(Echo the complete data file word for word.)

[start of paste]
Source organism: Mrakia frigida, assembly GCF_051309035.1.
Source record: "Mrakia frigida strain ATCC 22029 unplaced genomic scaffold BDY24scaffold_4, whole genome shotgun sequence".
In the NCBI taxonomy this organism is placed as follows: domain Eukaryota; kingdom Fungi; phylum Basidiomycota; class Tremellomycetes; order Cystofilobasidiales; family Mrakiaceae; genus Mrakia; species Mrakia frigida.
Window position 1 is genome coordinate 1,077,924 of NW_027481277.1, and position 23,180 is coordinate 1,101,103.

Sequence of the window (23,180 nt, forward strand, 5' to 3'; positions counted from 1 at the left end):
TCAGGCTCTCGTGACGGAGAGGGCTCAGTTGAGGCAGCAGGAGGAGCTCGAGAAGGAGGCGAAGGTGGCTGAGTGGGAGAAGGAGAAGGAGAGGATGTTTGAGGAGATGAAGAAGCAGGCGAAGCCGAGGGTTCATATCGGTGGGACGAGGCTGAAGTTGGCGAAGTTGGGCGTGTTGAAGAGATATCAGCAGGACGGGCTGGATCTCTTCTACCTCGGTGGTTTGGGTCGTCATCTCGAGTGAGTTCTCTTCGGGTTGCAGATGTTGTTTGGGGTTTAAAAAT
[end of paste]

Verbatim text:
Source organism: Mrakia frigida, assembly GCF_051309035.1.
Source record: "Mrakia frigida strain ATCC 22029 unplaced genomic scaffold BDY24scaffold_4, whole genome shotgun sequence".
In the NCBI taxonomy this organism is placed as follows: domain Eukaryota; kingdom Fungi; phylum Basidiomycota; class Tremellomycetes; order Cystofilobasidiales; family Mrakiaceae; genus Mrakia; species Mrakia frigida.
Window position 1 is genome coordinate 1,077,924 of NW_027481277.1, and position 23,180 is coordinate 1,101,103.

Sequence of the window (23,180 nt, forward strand, 5' to 3'; positions counted from 1 at the left end):
TCAGGCTCTCGTGACGGAGAGGGCTCAGTTGAGGCAGCAGGAGGAGCTCGAGAAGGAGGCGAAGGTGGCTGAGTGGGAGAAGGAGAAGGAGAGGATGTTTGAGGAGATGAAGAAGCAGGCGAAGCCGAGGGTTCATATCGGTGGGACGAGGCTGAAGTTGGCGAAGTTGGGCGTGTTGAAGAGATATCAGCAGGACGGGCTGGATCTCTTCTACCTCGGTGGTTTGGGTCGTCATCTCGAGTGAGTTCTCTTCGGGTTGCAGATGTTGTTTGGGGTTTAAAAAT